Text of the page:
Of the 2,024 patients who completed the baseline survey, 1,708 had nonspecific CLBP or CNP, and 1,665 (97.5%) of those had sufficient data to be included in at least one of our HLM models [29] (Fig. 1). Table 1 shows the values of each variable considered by chronic pain type. In our sample, it was most common to have both CLBP and CNP, and these participants had more back pain, had their pain longer, were more likely to have had unsuccessful back surgery, were less likely to be a new patient or to be near to ending care, and had lower pain management self-efficacy and more worry about their pain, depression, affective distress, and catastrophizing than those with CLBP or CNP only. On average, over the 3–month period, patients in the sample had 6 chiropractic visits, 2 CT visits, and one-half medical provider visits. Less than half the sample had any CT visits (85% of these received massage, and about 25% each received physical therapy and/or acupuncture) and one-quarter had any medical provider visits (84% of these visited a general practitioner). Patients also consistently reported levels of what their pain would have been if they did not see their chiropractor, that were almost twice that of their current pain.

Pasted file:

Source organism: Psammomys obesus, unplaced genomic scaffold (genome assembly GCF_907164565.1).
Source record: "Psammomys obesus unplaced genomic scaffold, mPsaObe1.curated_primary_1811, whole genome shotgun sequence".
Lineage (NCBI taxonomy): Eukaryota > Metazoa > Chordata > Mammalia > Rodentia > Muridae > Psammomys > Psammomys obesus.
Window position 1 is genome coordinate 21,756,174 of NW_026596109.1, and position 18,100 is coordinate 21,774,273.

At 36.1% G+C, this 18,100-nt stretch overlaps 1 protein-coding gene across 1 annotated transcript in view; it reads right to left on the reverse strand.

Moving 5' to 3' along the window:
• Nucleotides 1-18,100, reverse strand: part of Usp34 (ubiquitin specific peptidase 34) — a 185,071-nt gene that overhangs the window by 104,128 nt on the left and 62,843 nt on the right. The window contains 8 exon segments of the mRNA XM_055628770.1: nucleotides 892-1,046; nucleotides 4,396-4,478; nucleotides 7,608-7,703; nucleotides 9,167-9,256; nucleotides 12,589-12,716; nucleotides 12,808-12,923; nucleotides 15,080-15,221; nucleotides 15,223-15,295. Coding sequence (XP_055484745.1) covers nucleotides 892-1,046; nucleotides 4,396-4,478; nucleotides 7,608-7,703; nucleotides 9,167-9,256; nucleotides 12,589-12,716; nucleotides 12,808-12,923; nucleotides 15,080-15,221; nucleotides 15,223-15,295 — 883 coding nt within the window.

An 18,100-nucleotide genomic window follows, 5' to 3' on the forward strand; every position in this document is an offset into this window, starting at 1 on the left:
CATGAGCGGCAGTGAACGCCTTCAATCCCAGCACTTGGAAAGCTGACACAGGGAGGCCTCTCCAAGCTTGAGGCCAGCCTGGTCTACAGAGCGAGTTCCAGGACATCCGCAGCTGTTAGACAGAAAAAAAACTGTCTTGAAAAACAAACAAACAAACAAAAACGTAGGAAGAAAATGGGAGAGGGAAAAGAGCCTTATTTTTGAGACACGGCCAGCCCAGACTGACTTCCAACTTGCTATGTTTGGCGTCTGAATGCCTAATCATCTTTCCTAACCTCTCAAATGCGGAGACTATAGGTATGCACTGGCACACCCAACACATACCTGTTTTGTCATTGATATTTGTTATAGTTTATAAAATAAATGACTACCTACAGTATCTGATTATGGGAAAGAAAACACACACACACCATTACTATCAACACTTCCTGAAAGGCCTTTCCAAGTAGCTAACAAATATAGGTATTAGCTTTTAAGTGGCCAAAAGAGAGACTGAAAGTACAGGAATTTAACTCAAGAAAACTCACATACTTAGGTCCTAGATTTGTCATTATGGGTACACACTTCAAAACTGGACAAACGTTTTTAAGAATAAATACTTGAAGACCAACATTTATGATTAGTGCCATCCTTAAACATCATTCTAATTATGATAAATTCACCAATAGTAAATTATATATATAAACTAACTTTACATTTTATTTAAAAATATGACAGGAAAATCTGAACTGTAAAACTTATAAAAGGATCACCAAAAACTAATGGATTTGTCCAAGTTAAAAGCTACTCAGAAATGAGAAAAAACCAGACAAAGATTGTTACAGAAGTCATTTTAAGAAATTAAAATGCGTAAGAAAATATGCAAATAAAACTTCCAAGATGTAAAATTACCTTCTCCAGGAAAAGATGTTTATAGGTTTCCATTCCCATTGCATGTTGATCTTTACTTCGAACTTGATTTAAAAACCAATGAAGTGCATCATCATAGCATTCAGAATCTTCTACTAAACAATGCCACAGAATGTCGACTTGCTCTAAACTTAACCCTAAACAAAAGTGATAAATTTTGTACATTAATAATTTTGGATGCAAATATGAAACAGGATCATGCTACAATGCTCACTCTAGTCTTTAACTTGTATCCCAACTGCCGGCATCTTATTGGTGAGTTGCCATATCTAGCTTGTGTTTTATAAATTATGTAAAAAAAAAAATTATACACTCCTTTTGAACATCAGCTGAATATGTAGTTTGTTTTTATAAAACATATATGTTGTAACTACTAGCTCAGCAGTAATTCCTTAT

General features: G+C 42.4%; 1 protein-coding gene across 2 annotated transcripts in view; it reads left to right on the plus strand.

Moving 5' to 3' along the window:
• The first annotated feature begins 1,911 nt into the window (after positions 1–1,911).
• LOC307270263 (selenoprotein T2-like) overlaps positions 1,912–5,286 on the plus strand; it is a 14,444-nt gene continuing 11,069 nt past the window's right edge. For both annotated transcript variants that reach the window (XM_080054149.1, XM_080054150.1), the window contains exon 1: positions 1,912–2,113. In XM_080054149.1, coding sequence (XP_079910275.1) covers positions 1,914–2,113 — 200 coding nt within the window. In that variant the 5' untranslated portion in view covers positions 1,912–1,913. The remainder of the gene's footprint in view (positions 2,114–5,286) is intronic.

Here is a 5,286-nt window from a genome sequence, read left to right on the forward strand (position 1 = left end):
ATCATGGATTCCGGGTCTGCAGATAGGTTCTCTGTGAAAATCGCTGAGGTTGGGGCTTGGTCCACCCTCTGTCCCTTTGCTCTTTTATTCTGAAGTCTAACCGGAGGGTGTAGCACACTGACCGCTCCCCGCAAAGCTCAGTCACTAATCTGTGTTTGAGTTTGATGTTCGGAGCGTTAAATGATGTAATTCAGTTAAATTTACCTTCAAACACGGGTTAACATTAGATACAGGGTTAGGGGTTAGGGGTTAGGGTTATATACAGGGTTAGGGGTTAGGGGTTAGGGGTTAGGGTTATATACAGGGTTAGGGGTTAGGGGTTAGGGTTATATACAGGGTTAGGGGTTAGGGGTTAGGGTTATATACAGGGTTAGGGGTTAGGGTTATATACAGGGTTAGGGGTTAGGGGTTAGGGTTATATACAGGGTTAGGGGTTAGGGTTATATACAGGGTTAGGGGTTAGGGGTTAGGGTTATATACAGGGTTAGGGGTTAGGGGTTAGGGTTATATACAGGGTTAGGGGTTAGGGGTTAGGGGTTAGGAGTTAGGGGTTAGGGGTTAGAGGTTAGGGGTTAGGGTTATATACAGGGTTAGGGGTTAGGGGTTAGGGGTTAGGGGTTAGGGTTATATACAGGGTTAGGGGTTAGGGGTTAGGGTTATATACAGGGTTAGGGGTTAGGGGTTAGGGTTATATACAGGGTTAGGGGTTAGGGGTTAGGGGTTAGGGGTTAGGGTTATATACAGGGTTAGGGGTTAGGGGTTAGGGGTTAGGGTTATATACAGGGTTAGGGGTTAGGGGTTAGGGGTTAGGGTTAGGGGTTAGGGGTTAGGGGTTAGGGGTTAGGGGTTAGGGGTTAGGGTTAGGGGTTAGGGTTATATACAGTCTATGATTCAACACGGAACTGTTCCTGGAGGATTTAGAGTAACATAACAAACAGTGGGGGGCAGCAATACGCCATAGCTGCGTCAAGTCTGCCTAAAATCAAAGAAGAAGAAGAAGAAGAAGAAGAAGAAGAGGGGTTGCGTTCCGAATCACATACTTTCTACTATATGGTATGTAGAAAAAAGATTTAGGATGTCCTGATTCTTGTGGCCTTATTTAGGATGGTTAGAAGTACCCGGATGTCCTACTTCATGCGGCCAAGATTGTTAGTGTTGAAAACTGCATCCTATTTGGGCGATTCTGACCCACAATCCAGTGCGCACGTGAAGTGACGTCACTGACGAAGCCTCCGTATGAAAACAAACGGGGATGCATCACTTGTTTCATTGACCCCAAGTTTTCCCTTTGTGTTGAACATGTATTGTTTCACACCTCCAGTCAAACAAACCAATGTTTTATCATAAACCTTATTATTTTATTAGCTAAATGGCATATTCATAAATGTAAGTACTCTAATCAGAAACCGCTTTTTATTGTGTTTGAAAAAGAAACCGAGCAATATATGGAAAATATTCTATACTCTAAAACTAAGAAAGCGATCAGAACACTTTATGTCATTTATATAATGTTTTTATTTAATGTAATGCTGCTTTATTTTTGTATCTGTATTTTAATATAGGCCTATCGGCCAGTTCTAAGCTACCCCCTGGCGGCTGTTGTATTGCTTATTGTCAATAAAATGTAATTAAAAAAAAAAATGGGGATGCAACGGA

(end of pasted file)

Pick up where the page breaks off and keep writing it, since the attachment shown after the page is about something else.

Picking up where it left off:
Tables 2 and 3 show the results of a series of HLM models that start as unconditional (time-only) models and then add chiropractic visits, other visits, and other characteristics as blocks of explanatory variables for each outcome. Tests of the unconditional models indicated that intercept (baseline) estimates varied significantly by patient and clinic, but weeks-since-baseline (time or slope) coefficient estimates varied only by patient and neither varied by region. The intercepts estimated for each unconditional model (Table 2) reflect the average baseline value for that outcome and the estimates for the weeks-since-baseline coefficient show the average change in that outcome per week over the 3–month period. The estimated coefficients for weekssince- baseline were all statistically significant and negative, indicating that on average these symptoms improve over time. Over the 3–month study period, ratings of low back pain were estimated to decrease an average of 0.03 points per week or 0.40 points over 3 months on a 0–10 scale. Ratings of neck pain decreased an average of 0.03 points per week or 0.44 points over 3 months. The ODI was estimated to decrease (improve) an average of 2.7 points (0.21*13 weeks) and the NDI by 3.0 points (0.23*13) over 3 months, both on a 0–100 scale.